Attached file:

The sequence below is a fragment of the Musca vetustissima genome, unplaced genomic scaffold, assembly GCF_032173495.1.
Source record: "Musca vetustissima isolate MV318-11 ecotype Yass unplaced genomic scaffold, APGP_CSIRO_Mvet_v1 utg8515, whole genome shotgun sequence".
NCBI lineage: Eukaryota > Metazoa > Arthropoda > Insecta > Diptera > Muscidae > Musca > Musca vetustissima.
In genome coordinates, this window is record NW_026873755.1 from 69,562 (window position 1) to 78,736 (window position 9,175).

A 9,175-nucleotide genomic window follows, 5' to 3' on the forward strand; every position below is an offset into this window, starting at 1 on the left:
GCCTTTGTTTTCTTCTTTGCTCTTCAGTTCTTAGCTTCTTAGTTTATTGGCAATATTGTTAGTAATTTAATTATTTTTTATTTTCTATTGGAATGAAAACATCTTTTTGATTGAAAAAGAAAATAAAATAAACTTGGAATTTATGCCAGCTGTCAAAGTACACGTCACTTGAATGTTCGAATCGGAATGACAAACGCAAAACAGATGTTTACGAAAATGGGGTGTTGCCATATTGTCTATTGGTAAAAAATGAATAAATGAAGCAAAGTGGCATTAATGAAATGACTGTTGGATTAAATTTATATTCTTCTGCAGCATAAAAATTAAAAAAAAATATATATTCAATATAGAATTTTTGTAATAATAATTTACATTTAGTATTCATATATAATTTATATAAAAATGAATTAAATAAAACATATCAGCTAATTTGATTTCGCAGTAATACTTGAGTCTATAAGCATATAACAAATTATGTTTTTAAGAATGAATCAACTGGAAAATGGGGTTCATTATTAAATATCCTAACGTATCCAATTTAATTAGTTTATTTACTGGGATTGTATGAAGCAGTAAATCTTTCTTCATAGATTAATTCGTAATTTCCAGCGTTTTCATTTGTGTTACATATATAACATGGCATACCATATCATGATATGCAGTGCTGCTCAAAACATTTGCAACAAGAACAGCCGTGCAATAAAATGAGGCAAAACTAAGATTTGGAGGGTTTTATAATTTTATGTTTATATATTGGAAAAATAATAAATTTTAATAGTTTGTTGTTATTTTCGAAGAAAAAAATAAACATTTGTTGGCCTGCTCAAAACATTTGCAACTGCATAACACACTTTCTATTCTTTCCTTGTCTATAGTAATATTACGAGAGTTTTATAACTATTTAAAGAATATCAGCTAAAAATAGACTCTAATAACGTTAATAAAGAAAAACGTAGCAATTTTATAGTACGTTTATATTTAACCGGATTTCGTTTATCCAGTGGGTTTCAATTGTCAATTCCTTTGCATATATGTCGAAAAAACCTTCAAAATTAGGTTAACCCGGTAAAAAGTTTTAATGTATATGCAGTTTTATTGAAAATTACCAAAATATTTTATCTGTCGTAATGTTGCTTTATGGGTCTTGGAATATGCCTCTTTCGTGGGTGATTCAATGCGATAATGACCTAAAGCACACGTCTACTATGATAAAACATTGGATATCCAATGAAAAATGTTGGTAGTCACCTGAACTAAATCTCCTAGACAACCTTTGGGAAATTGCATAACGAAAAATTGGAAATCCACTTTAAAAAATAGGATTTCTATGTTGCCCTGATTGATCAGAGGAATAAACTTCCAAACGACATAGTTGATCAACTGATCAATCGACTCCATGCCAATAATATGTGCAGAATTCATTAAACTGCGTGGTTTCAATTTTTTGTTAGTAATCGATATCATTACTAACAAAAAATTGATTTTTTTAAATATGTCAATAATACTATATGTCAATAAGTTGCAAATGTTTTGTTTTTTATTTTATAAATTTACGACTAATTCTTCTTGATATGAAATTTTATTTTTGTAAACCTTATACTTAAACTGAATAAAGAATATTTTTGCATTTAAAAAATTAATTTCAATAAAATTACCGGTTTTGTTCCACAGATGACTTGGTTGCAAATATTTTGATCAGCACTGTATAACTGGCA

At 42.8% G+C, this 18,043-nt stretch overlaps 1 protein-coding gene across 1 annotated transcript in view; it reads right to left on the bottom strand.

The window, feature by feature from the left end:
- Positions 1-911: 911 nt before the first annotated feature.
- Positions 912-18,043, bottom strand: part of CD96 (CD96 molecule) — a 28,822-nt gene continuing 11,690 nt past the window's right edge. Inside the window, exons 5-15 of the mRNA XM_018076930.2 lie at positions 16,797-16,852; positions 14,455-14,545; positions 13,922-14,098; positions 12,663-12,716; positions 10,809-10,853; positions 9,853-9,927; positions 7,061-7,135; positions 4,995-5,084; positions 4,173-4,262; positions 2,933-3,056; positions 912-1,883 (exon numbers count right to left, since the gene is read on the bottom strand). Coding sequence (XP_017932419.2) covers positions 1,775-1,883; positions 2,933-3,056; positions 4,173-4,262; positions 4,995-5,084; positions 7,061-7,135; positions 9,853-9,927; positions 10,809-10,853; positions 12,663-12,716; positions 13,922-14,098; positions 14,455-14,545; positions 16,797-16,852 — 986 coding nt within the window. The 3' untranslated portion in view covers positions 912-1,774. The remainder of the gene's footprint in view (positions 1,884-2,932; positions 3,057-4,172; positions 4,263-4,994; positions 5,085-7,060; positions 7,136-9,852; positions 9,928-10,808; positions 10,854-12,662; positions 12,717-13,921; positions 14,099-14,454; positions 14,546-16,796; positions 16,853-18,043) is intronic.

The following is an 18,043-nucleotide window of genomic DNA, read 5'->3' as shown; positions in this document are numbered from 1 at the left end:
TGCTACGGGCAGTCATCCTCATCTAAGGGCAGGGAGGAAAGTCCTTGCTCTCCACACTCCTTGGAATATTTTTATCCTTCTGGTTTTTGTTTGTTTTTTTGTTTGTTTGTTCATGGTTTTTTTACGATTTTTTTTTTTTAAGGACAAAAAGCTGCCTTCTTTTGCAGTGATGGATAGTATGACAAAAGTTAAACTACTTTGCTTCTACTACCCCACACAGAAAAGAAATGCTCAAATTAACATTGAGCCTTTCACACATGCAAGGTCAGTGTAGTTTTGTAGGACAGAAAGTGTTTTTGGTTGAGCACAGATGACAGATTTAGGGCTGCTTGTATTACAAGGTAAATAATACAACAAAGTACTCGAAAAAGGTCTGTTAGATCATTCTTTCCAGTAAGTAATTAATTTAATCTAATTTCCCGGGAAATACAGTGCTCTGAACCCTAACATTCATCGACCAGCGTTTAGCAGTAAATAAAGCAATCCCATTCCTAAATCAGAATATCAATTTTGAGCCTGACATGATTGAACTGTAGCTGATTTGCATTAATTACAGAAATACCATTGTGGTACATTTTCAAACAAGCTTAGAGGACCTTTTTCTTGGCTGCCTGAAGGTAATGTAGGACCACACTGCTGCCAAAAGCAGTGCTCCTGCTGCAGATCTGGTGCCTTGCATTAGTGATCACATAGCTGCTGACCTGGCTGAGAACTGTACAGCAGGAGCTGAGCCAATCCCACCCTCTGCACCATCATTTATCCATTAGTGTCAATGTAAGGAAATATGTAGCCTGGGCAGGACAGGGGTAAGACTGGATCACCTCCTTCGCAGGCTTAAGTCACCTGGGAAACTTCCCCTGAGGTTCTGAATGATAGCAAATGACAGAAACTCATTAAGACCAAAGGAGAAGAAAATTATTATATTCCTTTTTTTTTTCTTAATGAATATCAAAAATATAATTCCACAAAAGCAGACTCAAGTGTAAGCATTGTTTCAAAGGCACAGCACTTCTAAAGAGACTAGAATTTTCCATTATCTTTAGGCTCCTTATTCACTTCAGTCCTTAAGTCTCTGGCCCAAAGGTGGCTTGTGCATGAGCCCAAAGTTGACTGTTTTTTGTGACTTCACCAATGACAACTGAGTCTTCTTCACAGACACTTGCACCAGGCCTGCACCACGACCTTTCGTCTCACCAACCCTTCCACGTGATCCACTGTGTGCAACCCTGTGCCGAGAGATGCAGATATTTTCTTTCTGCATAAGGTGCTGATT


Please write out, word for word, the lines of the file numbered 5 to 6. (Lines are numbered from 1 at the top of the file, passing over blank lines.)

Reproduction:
A 9,175-nucleotide genomic window follows, 5' to 3' on the forward strand; every position below is an offset into this window, starting at 1 on the left:
GCCTTTGTTTTCTTCTTTGCTCTTCAGTTCTTAGCTTCTTAGTTTATTGGCAATATTGTTAGTAATTTAATTATTTTTTATTTTCTATTGGAATGAAAACATCTTTTTGATTGAAAAAGAAAATAAAATAAACTTGGAATTTATGCCAGCTGTCAAAGTACACGTCACTTGAATGTTCGAATCGGAATGACAAACGCAAAACAGATGTTTACGAAAATGGGGTGTTGCCATATTGTCTATTGGTAAAAAATGAATAAATGAAGCAAAGTGGCATTAATGAAATGACTGTTGGATTAAATTTATATTCTTCTGCAGCATAAAAATTAAAAAAAAATATATATTCAATATAGAATTTTTGTAATAATAATTTACATTTAGTATTCATATATAATTTATATAAAAATGAATTAAATAAAACATATCAGCTAATTTGATTTCGCAGTAATACTTGAGTCTATAAGCATATAACAAATTATGTTTTTAAGAATGAATCAACTGGAAAATGGGGTTCATTATTAAATATCCTAACGTATCCAATTTAATTAGTTTATTTACTGGGATTGTATGAAGCAGTAAATCTTTCTTCATAGATTAATTCGTAATTTCCAGCGTTTTCATTTGTGTTACATATATAACATGGCATACCATATCATGATATGCAGTGCTGCTCAAAACATTTGCAACAAGAACAGCCGTGCAATAAAATGAGGCAAAACTAAGATTTGGAGGGTTTTATAATTTTATGTTTATATATTGGAAAAATAATAAATTTTAATAGTTTGTTGTTATTTTCGAAGAAAAAAATAAACATTTGTTGGCCTGCTCAAAACATTTGCAACTGCATAACACACTTTCTATTCTTTCCTTGTCTATAGTAATATTACGAGAGTTTTATAACTATTTAAAGAATATCAGCTAAAAATAGACTCTAATAACGTTAATAAAGAAAAACGTAGCAATTTTATAGTACGTTTATATTTAACCGGATTTCGTTTATCCAGTGGGTTTCAATTGTCAATTCCTTTGCATATATGTCGAAAAAACCTTCAAAATTAGGTTAACCCGGTAAAAAGTTTTAATGTATATGCAGTTTTATTGAAAATTACCAAAATATTTTATCTGTCGTAATGTTGCTTTATGGGTCTTGGAATATGCCTCTTTCGTGGGTGATTCAATGCGATAATGACCTAAAGCACACGTCTACTATGATAAAACATTGGATATCCAATGAAAAATGTTGGTAGTCACCTGAACTAAATCTCCTAGACAACCTTTGGGAAATTGCATAACGAAAAATTGGAAATCCACTTTAAAAAATAGGATTTCTATGTTGCCCTGATTGATCAGAGGAATAAACTTCCAAACGACATAGTTGATCAACTGATCAATCGACTCCATGCCAATAATATGTGCAGAATTCATTAAACTGCGTGGTTTCAATTTTTTGTTAGTAATCGATATCATTACTAACAAAAAATTGATTTTTTTAAATATGTCAATAATACTATATGTCAATAAGTTGCAAATGTTTTGTTTTTTATTTTATAAATTTACGACTAATTCTTCTTGATATGAAATTTTATTTTTGTAAACCTTATACTTAAACTGAATAAAGAATATTTTTGCATTTAAAAAATTAATTTCAATAAAATTACCGGTTTTGTTCCACAGATGACTTGGTTGCAAATATTTTGATCAGCACTGTATAACTGGCA